Atluck Creek runs through an area of limestone that is easily eroded. That means that here the creek runs right through a huge cave! Take a short walk down a hill (with some stairs) to two different viewing platforms, one at the creek entrance to the cave, the other at the exit!
READ NEXT: Little Huson Caves Hiking Guide
Stroll the Boardwalk at Telegraph Cove
Telegraph Cove used to be the northern end of a telegraph line that stretched the length of Vancouver Island. It slowly changed from a telegraph station, into a fishing and cannery village, and today it is an eco-tourism hub. It’s definitely worth the detour off the highway – it’s really cute!
Stroll the wooden boardwalk past historic buildings to the Whale Museum or grab a drink at the cafe and soak up the views. Telegraph Cove is also a popular launching spot for fishing boats, whale watching, and kayaking tours.
Kayak with Whales in the Johnstone Strait
The Johnstone Strait off the coast of northern Vancouver Island is one of the best places in the world to see whales. Humpback whales migrate through all summer long and the area has a high concentration of orcas (killer whales). And one of the best ways to see whales is from a kayak.
I went on a life-changing kayaking trip in the Johnstone Strait in 2020. We saw whales every day, visited Indigenous sites, saw tons of sea lions, seals, porpoises, and eagles, and visited some remote (and gorgeous) islands.
The most popular place to launch kayaks is from Telegraph Cove. You can rent kayaks or go on guided tours that last anywhere from an afternoon to a week.
I went with At the Water’s Edge Adventures who launch from a private beach next to Telegraph Cove. They are offering my readers 10% off any trip with them – just use code HAPPIESTOUTDOORS.
READ NEXT: My guide to Kayaking in the Johnstone Strait
Visit Port McNeill
Port McNeill is the second largest town on Northern Vancouver Island. It’s a compact little town with shops, restaurants, and hotels. Wander along the seawall downtown for great views of the harbour.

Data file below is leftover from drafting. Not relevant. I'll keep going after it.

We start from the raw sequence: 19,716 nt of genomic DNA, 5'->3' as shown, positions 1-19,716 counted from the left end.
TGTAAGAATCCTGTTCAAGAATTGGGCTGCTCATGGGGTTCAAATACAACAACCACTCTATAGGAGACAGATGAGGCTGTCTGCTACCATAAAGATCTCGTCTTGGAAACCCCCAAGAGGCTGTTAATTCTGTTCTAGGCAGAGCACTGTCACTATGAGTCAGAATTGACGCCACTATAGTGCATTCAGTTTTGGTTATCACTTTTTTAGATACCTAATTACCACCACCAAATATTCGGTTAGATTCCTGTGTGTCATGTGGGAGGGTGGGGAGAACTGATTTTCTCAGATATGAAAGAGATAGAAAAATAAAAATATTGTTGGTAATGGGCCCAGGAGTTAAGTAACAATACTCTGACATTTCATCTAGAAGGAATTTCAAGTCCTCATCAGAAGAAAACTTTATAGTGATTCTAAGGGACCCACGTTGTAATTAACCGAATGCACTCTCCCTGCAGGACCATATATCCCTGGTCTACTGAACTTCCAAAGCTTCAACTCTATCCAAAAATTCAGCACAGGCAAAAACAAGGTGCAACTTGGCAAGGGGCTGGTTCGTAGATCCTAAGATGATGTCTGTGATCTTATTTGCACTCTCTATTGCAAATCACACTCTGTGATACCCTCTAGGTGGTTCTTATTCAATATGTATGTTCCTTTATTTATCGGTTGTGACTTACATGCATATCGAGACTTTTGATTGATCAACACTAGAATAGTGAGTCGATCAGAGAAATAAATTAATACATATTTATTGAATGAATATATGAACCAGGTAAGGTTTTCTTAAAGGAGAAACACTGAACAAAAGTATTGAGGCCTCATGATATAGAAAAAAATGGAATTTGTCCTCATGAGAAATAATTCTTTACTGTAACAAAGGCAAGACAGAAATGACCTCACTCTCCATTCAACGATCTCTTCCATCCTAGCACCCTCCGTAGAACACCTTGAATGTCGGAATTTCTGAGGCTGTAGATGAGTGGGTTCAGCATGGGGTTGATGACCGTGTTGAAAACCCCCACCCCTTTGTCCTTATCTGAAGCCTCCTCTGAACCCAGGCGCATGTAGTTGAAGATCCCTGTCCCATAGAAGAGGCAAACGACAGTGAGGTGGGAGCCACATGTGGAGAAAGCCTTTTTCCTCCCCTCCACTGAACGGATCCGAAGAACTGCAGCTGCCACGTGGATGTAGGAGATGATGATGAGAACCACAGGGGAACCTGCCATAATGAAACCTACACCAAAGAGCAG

Don’t miss the world’s largest burl at the east end of town. (Fun fact: Port McNeill is also home to another giant burl. It was the world’s largest burl until the current one was discovered in 2005. You can find the runner-up burl about 5 minutes east of town just off Highway 19.)
Take a Grizzly Bear Watching Tour
Taking a boat-based bear watching tour up Knight Inlet was definitely one of the best things to do on Northern Vancouver Island. While Northern Vancouver Island has roads and settlements, the nearby mainland has only a few boat-in villages. The huge expanse of wilderness supports a healthy population of grizzly bears.
We watched a mother grizzly bear and her two nearly full-grown cubs explore the coastline in search of mussels and other food. Later, we switched to a smaller boat to cruise up a river estuary and spy on a huge male grizzly eating grass.
I did my tour with Sea Wolf Adventures, based in Port McNeill. They are a local indigenous-run company. Our guides (Sherry and Karissa) were knowledgeable and worked hard to make sure the boat was always in position to take the best photos. The food was great too!
Go Whale Watching
With humpbacks migrating through every summer and a large resident orca (killer whale) population, northern Vancouver Island is one of the best places to see whales in BC.